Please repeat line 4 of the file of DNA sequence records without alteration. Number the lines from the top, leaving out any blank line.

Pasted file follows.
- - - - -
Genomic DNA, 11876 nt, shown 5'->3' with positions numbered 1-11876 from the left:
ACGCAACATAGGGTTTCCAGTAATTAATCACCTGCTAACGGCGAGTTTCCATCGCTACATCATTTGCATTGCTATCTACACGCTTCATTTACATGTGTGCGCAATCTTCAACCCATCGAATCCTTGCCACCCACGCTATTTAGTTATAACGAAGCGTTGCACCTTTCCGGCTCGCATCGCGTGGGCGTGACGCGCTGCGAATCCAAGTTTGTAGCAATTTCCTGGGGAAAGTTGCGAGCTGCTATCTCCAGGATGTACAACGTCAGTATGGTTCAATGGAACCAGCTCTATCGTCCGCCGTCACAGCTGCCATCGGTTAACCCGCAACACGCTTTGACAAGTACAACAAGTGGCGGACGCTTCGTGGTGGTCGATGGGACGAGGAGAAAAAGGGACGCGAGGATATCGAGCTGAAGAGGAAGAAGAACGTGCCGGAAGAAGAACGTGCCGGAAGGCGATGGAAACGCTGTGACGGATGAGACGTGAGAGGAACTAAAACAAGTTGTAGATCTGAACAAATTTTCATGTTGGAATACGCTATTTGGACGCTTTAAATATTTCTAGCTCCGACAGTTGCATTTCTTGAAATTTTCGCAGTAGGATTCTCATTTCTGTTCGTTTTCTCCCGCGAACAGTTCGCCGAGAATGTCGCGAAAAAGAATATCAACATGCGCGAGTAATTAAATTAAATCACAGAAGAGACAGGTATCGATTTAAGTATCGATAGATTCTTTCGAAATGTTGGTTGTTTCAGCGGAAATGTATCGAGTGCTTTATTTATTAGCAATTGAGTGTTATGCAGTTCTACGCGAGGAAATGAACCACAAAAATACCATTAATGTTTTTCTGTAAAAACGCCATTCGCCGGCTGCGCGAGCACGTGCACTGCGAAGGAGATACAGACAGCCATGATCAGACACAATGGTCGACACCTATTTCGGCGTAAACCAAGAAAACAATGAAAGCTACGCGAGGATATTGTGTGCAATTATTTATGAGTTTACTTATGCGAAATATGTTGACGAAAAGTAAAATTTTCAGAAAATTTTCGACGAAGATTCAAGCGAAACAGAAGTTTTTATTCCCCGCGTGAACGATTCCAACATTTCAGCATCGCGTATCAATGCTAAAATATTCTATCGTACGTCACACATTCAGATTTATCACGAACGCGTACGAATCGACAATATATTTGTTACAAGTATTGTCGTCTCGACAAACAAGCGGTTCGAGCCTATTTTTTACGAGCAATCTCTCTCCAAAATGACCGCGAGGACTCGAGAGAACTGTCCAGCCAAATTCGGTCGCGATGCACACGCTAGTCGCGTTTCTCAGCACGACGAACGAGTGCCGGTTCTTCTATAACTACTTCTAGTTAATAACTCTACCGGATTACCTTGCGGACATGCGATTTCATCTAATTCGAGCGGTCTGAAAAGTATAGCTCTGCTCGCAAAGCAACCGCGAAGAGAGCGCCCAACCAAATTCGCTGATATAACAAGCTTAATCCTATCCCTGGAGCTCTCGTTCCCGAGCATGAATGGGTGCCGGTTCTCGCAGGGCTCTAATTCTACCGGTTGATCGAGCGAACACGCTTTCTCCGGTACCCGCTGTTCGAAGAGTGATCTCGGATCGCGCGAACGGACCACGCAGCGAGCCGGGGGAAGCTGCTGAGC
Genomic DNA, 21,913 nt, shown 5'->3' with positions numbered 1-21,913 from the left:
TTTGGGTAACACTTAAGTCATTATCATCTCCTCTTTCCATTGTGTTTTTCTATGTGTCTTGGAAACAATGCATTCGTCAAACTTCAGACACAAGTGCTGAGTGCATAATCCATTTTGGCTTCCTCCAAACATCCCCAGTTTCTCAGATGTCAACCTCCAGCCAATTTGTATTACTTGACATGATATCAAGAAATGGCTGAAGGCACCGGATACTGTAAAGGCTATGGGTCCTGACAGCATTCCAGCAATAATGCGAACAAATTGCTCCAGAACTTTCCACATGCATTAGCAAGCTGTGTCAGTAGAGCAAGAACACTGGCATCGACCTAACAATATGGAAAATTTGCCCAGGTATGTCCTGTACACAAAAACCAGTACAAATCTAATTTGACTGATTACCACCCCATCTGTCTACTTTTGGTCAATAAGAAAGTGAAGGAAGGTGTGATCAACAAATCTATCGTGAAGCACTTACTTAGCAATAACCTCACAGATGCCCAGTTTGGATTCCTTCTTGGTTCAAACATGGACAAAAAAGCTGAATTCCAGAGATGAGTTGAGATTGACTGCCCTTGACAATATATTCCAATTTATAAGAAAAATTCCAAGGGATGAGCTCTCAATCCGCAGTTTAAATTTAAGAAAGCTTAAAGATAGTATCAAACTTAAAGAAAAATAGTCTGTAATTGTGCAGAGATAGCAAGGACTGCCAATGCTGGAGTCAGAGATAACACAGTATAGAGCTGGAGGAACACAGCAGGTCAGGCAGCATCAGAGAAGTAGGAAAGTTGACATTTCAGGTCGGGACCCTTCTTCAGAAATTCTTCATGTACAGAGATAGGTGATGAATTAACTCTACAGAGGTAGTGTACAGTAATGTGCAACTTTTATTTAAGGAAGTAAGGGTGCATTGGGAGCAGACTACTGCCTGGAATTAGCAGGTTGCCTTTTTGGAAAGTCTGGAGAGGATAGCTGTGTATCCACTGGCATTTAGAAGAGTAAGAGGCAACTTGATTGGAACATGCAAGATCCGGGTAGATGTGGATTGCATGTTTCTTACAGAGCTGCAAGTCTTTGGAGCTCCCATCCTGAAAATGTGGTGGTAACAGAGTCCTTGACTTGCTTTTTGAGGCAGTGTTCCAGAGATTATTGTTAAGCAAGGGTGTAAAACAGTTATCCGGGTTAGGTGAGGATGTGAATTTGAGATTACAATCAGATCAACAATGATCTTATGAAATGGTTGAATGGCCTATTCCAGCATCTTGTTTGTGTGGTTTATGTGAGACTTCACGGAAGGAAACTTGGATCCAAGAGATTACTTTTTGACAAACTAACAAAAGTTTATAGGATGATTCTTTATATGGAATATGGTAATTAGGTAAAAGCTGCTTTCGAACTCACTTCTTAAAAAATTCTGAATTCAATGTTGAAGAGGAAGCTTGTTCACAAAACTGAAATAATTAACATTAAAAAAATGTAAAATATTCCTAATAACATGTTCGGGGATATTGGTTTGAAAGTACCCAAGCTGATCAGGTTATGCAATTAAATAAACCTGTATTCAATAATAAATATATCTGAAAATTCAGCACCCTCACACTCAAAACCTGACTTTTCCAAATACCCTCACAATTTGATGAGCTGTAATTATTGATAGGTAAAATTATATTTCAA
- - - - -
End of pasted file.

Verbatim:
TTTGGGTAACACTTAAGTCATTATCATCTCCTCTTTCCATTGTGTTTTTCTATGTGTCTTGGAAACAATGCATTCGTCAAACTTCAGACACAAGTGCTGAGTGCATAATCCATTTTGGCTTCCTCCAAACATCCCCAGTTTCTCAGATGTCAACCTCCAGCCAATTTGTATTACTTGACATGATATCAAGAAATGGCTGAAGGCACCGGATACTGTAAAGGCTATGGGTCCTGACAGCATTCCAGCAATAATGCGAACAAATTGCTCCAGAACTTTCCACATGCATTAGCAAGCTGTGTCAGTAGAGCAAGAACACTGGCATCGACCTAACAATATGGAAAATTTGCCCAGGTATGTCCTGTACACAAAAACCAGTACAAATCTAATTTGACTGATTACCACCCCATCTGTCTACTTTTGGTCAATAAGAAAGTGAAGGAAGGTGTGATCAACAAATCTATCGTGAAGCACTTACTTAGCAATAACCTCACAGATGCCCAGTTTGGATTCCTTCTTGGTTCAAACATGGACAAAAAAGCTGAATTCCAGAGATGAGTTGAGATTGACTGCCCTTGACAATATATTCCAATTTATAAGAAAAATTCCAAGGGATGAGCTCTCAATCCGCAGTTTAAATTTAAGAAAGCTTAAAGATAGTATCAAACTTAAAGAAAAATAGTCTGTAATTGTGCAGAGATAGCAAGGACTGCCAATGCTGGAGTCAGAGATAACACAGTATAGAGCTGGAGGAACACAGCAGGTCAGGCAGCATCAGAGAAGTAGGAAAGTTGACATTTCAGGTCGGGACCCTTCTTCAGAAATTCTTCATGTACAGAGATAGGTGATGAATTAACTCTACAGAGGTAGTGTACAGTAATGTGCAACTTTTATTTAAGGAAGTAAGGGTGCATTGGGAGCAGACTACTGCCTGGAATTAGCAGGTTGCCTTTTTGGAAAGTCTGGAGAGGATAGCTGTGTATCCACTGGCATTTAGAAGAGTAAGAGGCAACTTGATTGGAACATGCAAGATCCGGGTAGATGTGGATTGCATGTTTCTTACAGAGCTGCAAGTCTTTGGAGCTCCCATCCTGAAAATGTGGTGGTAACAGAGTCCTTGACTTGCTTTTTGAGGCAGTGTTCCAGAGATTATTGTTAAGCAAGGGTGTAAAACAGTTATCCGGGTTAGGTGAGGATGTGAATTTGAGATTACAATCAGATCAACAATGATCTTATGAAATGGTTGAATGGCCTATTCCAGCATCTTGTTTGTGTGGTTTATGTGAGACTTCACGGAAGGAAACTTGGATCCAAGAGATTACTTTTTGACAAACTAACAAAAGTTTATAGGATGATTCTTTATATGGAATATGGTAATTAGGTAAAAGCTGCTTTCGAACTCACTTCTTAAAAAATTCTGAATTCAATGTTGAAGAGGAAGCTTGTTCACAAAACTGAAATAATTAACATTAAAAAAATGTAAAATATTCCTAATAACATGTTCGGGGATATTGGTTTGAAAGTACCCAAGCTGATCAGGTTATGCAATTAAATAAACCTGTATTCAATAATAAATATATCTGAAAATTCAGCACCCTCACACTCAAAACCTGACTTTTCCAAATACCCTCACAATTTGATGAGCTGTAATTATTGATAGGTAAAATTATATTTCAA